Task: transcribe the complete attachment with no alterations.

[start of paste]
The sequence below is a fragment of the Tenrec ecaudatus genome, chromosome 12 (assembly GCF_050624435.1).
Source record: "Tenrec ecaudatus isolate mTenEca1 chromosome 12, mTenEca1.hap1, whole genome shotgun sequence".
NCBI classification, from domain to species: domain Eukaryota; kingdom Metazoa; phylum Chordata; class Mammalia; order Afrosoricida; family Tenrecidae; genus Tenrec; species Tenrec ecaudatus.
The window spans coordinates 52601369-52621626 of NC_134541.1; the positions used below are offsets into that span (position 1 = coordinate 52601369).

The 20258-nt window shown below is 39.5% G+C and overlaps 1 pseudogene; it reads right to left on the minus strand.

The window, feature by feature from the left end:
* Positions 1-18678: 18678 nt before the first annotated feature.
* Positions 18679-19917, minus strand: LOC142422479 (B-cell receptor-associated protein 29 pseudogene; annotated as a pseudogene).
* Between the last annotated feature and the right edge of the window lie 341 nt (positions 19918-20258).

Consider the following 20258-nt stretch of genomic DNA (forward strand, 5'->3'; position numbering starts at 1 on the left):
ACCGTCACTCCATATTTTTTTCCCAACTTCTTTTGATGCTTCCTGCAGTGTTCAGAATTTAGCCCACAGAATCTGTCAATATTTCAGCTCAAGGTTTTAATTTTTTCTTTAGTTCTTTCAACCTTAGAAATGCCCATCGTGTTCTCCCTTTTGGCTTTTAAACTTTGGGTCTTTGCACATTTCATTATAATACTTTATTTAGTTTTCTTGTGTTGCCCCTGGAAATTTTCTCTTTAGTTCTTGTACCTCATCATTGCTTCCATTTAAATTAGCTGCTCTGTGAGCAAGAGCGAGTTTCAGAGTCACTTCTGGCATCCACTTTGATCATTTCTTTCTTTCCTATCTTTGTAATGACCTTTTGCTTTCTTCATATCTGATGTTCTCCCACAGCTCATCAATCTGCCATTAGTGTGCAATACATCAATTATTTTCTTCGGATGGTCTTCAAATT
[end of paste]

The sequence below is a fragment of the Tenrec ecaudatus genome, chromosome 12 (assembly GCF_050624435.1).
Source record: "Tenrec ecaudatus isolate mTenEca1 chromosome 12, mTenEca1.hap1, whole genome shotgun sequence".
NCBI classification, from domain to species: domain Eukaryota; kingdom Metazoa; phylum Chordata; class Mammalia; order Afrosoricida; family Tenrecidae; genus Tenrec; species Tenrec ecaudatus.
The window spans coordinates 52601369-52621626 of NC_134541.1; the positions used below are offsets into that span (position 1 = coordinate 52601369).

The 20258-nt window shown below is 39.5% G+C and overlaps 1 pseudogene; it reads right to left on the minus strand.

The window, feature by feature from the left end:
* Positions 1-18678: 18678 nt before the first annotated feature.
* Positions 18679-19917, minus strand: LOC142422479 (B-cell receptor-associated protein 29 pseudogene; annotated as a pseudogene).
* Between the last annotated feature and the right edge of the window lie 341 nt (positions 19918-20258).

Consider the following 20258-nt stretch of genomic DNA (forward strand, 5'->3'; position numbering starts at 1 on the left):
ACCGTCACTCCATATTTTTTTCCCAACTTCTTTTGATGCTTCCTGCAGTGTTCAGAATTTAGCCCACAGAATCTGTCAATATTTCAGCTCAAGGTTTTAATTTTTTCTTTAGTTCTTTCAACCTTAGAAATGCCCATCGTGTTCTCCCTTTTGGCTTTTAAACTTTGGGTCTTTGCACATTTCATTATAATACTTTATTTAGTTTTCTTGTGTTGCCCCTGGAAATTTTCTCTTTAGTTCTTGTACCTCATCATTGCTTCCATTTAAATTAGCTGCTCTGTGAGCAAGAGCGAGTTTCAGAGTCACTTCTGGCATCCACTTTGATCATTTCTTTCTTTCCTATCTTTGTAATGACCTTTTGCTTTCTTCATATCTGATGTTCTCCCACAGCTCATCAATCTGCCATTAGTGTGCAATACATCAATTATTTTCTTCGGATGGTCTTCAAATT